• When students are finishing a semester abroad, we can encourage them to take more classes when they come back to campus and finish up a minor or even spring for a major.

Monday, April 14, 2014

Student Reflection

Soy yo en esta foto, delante del salón del segundo grado! Siempre está lleno de actividad.
by Matt Campion


Para mi proyecto comunitario, estoy trabajando como tutor en la escuela primaria Garden Hills. Esta población de estudiantes de esta escuela es muy diversa, con un muchos estudiantes de habla hispana. Enb los grados más pequeños se les enseña en una combinación de español e inglés. El español es el idioma principal en estas clases. A través del programa SOAR, estoy trabajando en un salón de segundo grado con estudiantes de habla hispana. Nuestras sesiones tienen lugar después de la escuela para una hora y media. Dividimos el tiempo entre lectura y matemáticas. Para la lectura, dos estudiantes se turnan leyendo el mismo libro. Luego los tutores hacen preguntas sobre lo que pasó en el libro y lo que piensan que va a pasar. Los estudiantes obtienen un libro a la semanay hay un sistema de puntos para lograr páginas y discusión sobre el libro. Los niños reciben un premio cada vez que llegan a quinientos puntos. Para la parte de matemáticas, los estudiantes tienen siempre una o dos hojas de trabajo para completar. La matemática es generalmente adición simple o sustracción. Si tenemos tiempo después de que hemos completado la tarea de matemáticas, jugamos juegos diferentes como Uno o Lo siento. El aula tiene todos los tipos de juegos de mesa cuando terminamos nuestro trabajo. No siempre nos ponemos a jugar, pero a los niños les encanta hacer esto. Esta es una gran oportunidad para practicar mi español y colaborar con los estudiantes!


Sunday, April 13, 2014

Terms You Should Know when Applying for a Top Position in Higher Education

Imagine sitting at the head of a long table with 15 inscrutable faces looking back at you. That's what some interviews look like.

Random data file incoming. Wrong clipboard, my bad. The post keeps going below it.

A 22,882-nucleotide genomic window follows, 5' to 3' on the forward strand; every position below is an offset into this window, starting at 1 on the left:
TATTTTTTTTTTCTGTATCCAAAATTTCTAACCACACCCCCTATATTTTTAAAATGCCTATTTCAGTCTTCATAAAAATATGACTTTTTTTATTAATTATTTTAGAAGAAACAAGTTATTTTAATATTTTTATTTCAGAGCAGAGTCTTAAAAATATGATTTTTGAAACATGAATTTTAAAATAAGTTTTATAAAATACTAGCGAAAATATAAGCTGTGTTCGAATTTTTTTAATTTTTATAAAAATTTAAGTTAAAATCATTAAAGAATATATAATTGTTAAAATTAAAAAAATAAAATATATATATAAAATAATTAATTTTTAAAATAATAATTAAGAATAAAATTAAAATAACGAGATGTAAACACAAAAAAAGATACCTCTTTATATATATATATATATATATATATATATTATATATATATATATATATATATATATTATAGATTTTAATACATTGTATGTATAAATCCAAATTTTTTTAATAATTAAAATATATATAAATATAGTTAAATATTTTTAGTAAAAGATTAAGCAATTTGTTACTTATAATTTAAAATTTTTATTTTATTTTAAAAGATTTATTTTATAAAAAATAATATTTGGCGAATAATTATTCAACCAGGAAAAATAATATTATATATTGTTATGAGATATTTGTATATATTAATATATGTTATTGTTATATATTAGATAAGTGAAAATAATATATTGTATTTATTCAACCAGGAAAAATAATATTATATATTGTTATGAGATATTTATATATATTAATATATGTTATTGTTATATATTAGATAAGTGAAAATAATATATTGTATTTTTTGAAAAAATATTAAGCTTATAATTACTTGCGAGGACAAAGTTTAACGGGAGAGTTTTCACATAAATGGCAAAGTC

by Ann Abbott

This year I have done a lot of work on search committees--and by "a lot," I mean a lot. Each time I serve on a search committee I learn more and more about what it takes to be a successful job candidate.

Based on those experiences, I have shared tips about:

In this post, I'd like to share some of the terminology I have picked up while working on search committee to fill a very high-level position in my university. Yes, your experience and qualifications are the most important thing in a job hunt. Still, knowing the lingo helps position you as an expert. Here are the terms I learned.
  • C-level Position. When I thought of the top positions in an institution of higher education, my mind always went to jobs like President, Chancellor, Provost and Deans. However, colleges and universities also have C-level positions like the CFO (Chief Financial Officer) and CIO (Chief Information Officer.) Those are all C-level positions.
  • "Architect" as a verb. "To architect" is one of those words that people from the humanities hate because it comes from the business world. However, I think it is a valuable word that we has been missing from the English language. For example, when I build a wiki for a committee that I chair, it tends to eventually become confusing because I didn't "architect" it well from the beginning. 
  • Six Sigma. Some people in C-level positions within higher education have previous experience in industry. When they talk about how they lead, prioritize, measure success, etc., one model they might mention is Six Sigma. While it's not necessary to be thoroughly trained in a specific model like Six Sigma, it is very important to be able to talk about coherent approaches to building excellence into your organization.
  • Direct Reports. First of all, the person interviewing for a job wants to know to whom they will report. For example, a campus CIO might report directly to the Provost. Candidates at this level need experience managing direct reports--the more the better. For example, in my current position of Director of Undergraduate Studies, I have four direct reports. Many of them have people who directly report to them. So I oversee a group of about 50 people but only have four direct reports. (Again, I have heard faculty complain about this term because it is hierarchical and de-humanizing, so be careful when you use these kinds of terms in a higher education setting.)
  • 360 Review. This is another term (buzzword?) that people use when talking about their management processes, leadership style, creating a high-performance team, etc. 
  • SLA. I had to look this one up. It means "Service-Level Agreement." If you are involved in the support services that keep a college running, this is something you should know about.
  • Actvity-based Costing. This is a kind of financial model. I won't try to pretend I understand the ins and outs of this, but the big take-away is that when you apply for C-level positions you need to have experience managing very big budgets and be able to talk about some kinds of financial models.